Social withdrawal is a common symptom of FTD. To test social withdrawal in progranulin-deficient mice, we used the three-chamber sociability test (Moy et al., 2004). This test measures the sociability of a mouse when given the choice between interacting with another mouse versus an inanimate object. We tested two separate cohorts of 6–7-month-old wild-type (Grn+/+), Grn+/−, and Grn−/− mice on a mixed genetic background. As expected, Grn+/+ mice spent more time interacting with the other mouse than with the object (average conspecific:inanimate ratio 2.75±0.23), and Grn−/− mice showed reduced sociability (Fig. 2A). Interestingly, Grn+/− mice also showed reduced sociability to a similar extent as Grn−/− mice (Fig. 2A).
This abnormality in progranulin-deficient mice could be due to either a true social deficit or an inability to detect pheromones, an olfactory cue critical for social behavior. To distinguish between these possibilities, we determined the preference to explore a pheromone-scented stimulus over a control without pheromones. Grn+/+ mice spent more time investigating the pheromone-positive stimulus, and similar results were observed in Grn+/− and Grn−/− mice (Fig. 2B). Thus, progranulin deficiency does not impair olfactory detection of, or preference for, pheromones. We conclude that the deficits in the three-chamber test reflect social dysfunction.
We next confirmed the finding of reduced sociability in Grn+/− mice in a third cohort of mice, this time on a congenic C57BL/6 background, and found the deficits were age-dependent (Fig. 2C). When tested at 4 months, this cohort showed no abnormalities, indicating that the sociability deficits in progranulin-deficient mice are not developmental. When the same cohort was tested at 6 and at 9 months, Grn+/− and Grn−/− mice showed reduced sociability, just as on the mixed background (Fig. 2C). Group data for the sociability deficit at 9–12 months on C57BL/6 background is shown in Fig. 2D. Similar deficits were observed in males and females.
To extend the evidence for social abnormalities in Grn+/− mice, we used the tube test for social dominance (Lindzey et al., 1961). In this test, a wild-type and a test mouse of the same sex enter opposite ends of a plastic tube. The mice cannot pass each other inside the tube, so one mouse must turn around to exit. In the absence of social abnormalities, each genotype should “win” 50% of trials. However, when Grn+/− mice were paired against Grn+/+ mice, Grn+/− mice won 79% of the time (27/34 trials; Fig. 2E). As a control, we tested mice in which one Grn allele was floxed, but not deleted by Cre (Grn+/F mice), so that progranulin expression was unaffected. Grn+/F controls did not show abnormalities, winning 46% of trials, which was not different from chance (6/13 trials; Fig. 2F). Thus, in multiple cohorts of mice on different genetic backgrounds, Grn+/− mice have altered social behavior.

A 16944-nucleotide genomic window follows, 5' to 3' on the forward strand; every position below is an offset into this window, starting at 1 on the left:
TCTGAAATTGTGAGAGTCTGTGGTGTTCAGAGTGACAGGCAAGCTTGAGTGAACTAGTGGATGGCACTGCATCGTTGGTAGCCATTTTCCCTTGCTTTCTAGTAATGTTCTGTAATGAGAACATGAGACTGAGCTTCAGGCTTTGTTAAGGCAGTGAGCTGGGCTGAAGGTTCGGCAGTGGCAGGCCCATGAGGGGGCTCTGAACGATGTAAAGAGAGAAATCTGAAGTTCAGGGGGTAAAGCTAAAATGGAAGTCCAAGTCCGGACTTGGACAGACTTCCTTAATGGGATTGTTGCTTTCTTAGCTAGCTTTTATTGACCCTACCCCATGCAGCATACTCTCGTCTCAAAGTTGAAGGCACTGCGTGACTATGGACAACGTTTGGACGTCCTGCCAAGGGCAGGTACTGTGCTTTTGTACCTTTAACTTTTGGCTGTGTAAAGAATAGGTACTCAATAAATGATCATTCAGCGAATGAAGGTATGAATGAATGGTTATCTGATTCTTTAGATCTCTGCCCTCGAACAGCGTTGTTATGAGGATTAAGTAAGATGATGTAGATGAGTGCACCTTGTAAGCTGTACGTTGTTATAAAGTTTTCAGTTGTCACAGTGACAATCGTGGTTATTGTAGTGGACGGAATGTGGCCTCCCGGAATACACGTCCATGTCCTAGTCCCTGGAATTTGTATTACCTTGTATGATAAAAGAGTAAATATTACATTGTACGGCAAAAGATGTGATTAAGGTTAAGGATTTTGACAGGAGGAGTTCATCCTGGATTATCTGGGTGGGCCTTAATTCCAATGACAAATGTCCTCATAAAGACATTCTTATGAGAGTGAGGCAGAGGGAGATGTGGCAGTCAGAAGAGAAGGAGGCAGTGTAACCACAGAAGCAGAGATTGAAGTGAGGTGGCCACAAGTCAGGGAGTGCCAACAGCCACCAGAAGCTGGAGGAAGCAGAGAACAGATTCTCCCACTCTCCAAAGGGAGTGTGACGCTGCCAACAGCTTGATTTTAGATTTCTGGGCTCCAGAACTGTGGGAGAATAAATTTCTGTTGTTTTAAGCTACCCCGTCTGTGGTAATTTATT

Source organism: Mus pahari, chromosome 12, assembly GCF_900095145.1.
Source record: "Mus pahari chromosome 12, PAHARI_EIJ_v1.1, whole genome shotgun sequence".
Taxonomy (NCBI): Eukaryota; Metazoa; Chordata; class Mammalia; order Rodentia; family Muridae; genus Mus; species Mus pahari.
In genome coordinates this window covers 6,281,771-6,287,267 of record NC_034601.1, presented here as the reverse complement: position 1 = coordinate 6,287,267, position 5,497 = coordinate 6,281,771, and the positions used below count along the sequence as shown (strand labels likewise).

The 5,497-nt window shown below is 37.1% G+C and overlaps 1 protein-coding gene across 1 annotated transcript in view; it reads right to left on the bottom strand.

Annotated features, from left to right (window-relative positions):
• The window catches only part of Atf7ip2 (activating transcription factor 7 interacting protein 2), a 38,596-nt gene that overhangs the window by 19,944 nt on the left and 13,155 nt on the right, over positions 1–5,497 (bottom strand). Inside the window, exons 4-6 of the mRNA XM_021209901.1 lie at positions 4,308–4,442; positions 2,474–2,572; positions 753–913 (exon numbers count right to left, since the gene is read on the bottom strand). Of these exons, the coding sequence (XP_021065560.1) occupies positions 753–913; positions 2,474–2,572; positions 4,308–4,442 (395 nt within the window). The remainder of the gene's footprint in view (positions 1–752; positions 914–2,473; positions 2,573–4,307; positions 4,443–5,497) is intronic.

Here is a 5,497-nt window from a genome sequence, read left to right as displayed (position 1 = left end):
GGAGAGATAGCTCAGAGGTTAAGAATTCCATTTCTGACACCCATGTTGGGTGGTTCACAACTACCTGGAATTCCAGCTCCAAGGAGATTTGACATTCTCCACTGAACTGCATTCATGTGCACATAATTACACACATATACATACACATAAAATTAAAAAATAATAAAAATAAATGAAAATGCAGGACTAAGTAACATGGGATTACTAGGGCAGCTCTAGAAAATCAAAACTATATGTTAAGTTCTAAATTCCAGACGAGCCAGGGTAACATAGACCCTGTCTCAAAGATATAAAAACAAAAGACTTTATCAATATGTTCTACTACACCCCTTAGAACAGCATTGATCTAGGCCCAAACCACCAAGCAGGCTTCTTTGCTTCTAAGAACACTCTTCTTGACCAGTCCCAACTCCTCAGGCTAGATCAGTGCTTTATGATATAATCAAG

Emotional impairment is also common in FTD patients (Rosen et al., 2004), including impairment of fear conditioning (Hoefer et al., 2008). To examine the effect of progranulin haploinsufficiency on fear conditioning, we performed classical cued fear conditioning. Cued fear conditioning requires an association between an aversive stimulus and an auditory cue and depends on the amygdala but is hippocampus-independent (Maren et al., 1996; Logue et al., 1997). The amount of time a mouse is immobile after being presented with the auditory cue 24 hours post-training is a measure of fear memory. On the mixed background, both Grn+/− and Grn−/− mice had impaired fear conditioning, with a decrease in the percent time spent immobile during the auditory cue (Fig. 3A). Similar results were obtained on a congenic C57BL/6 background (Fig. 3B). For each cohort, deficits in Grn+/− mice were equivalent to those in Grn−/− mice. As with the sociability assay, no abnormalities in fear conditioning were observed at 4 months of age (data not shown) and no significant sex effects were observed. Therefore, in multiple cohorts of mice on different genetic backgrounds, Grn+/− mice have emotional dysfunction.